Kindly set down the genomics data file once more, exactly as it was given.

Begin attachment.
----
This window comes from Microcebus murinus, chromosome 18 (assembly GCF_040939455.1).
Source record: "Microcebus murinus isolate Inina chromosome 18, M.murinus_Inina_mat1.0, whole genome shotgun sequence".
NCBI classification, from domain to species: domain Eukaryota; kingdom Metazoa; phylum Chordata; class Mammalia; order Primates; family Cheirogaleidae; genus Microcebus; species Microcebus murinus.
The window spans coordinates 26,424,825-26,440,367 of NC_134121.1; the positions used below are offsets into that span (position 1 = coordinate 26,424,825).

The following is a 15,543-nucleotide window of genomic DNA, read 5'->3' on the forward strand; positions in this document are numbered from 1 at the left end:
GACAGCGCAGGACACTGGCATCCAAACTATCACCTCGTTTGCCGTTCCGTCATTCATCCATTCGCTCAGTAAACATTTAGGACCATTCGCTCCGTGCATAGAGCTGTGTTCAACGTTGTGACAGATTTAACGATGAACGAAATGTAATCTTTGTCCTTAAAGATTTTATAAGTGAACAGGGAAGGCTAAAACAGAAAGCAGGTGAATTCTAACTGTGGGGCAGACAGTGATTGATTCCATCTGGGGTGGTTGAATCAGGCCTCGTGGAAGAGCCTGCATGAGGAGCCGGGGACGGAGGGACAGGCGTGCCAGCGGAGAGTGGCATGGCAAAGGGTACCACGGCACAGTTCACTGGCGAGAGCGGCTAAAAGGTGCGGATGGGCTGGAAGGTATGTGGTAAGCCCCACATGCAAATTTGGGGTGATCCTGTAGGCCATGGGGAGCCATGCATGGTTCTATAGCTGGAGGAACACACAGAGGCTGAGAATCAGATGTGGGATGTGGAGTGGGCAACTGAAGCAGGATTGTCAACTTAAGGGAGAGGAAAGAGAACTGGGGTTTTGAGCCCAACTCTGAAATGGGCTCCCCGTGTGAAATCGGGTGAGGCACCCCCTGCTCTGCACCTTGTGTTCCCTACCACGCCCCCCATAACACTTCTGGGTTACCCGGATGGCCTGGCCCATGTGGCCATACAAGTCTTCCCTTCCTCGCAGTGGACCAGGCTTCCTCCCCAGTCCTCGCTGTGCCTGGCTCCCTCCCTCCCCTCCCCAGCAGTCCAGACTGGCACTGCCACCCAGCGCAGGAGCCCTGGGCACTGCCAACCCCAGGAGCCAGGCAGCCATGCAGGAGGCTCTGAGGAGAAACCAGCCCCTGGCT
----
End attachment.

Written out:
This window comes from Microcebus murinus, chromosome 18 (assembly GCF_040939455.1).
Source record: "Microcebus murinus isolate Inina chromosome 18, M.murinus_Inina_mat1.0, whole genome shotgun sequence".
NCBI classification, from domain to species: domain Eukaryota; kingdom Metazoa; phylum Chordata; class Mammalia; order Primates; family Cheirogaleidae; genus Microcebus; species Microcebus murinus.
The window spans coordinates 26,424,825-26,440,367 of NC_134121.1; the positions used below are offsets into that span (position 1 = coordinate 26,424,825).

The following is a 15,543-nucleotide window of genomic DNA, read 5'->3' on the forward strand; positions in this document are numbered from 1 at the left end:
GACAGCGCAGGACACTGGCATCCAAACTATCACCTCGTTTGCCGTTCCGTCATTCATCCATTCGCTCAGTAAACATTTAGGACCATTCGCTCCGTGCATAGAGCTGTGTTCAACGTTGTGACAGATTTAACGATGAACGAAATGTAATCTTTGTCCTTAAAGATTTTATAAGTGAACAGGGAAGGCTAAAACAGAAAGCAGGTGAATTCTAACTGTGGGGCAGACAGTGATTGATTCCATCTGGGGTGGTTGAATCAGGCCTCGTGGAAGAGCCTGCATGAGGAGCCGGGGACGGAGGGACAGGCGTGCCAGCGGAGAGTGGCATGGCAAAGGGTACCACGGCACAGTTCACTGGCGAGAGCGGCTAAAAGGTGCGGATGGGCTGGAAGGTATGTGGTAAGCCCCACATGCAAATTTGGGGTGATCCTGTAGGCCATGGGGAGCCATGCATGGTTCTATAGCTGGAGGAACACACAGAGGCTGAGAATCAGATGTGGGATGTGGAGTGGGCAACTGAAGCAGGATTGTCAACTTAAGGGAGAGGAAAGAGAACTGGGGTTTTGAGCCCAACTCTGAAATGGGCTCCCCGTGTGAAATCGGGTGAGGCACCCCCTGCTCTGCACCTTGTGTTCCCTACCACGCCCCCCATAACACTTCTGGGTTACCCGGATGGCCTGGCCCATGTGGCCATACAAGTCTTCCCTTCCTCGCAGTGGACCAGGCTTCCTCCCCAGTCCTCGCTGTGCCTGGCTCCCTCCCTCCCCTCCCCAGCAGTCCAGACTGGCACTGCCACCCAGCGCAGGAGCCCTGGGCACTGCCAACCCCAGGAGCCAGGCAGCCATGCAGGAGGCTCTGAGGAGAAACCAGCCCCTGGCT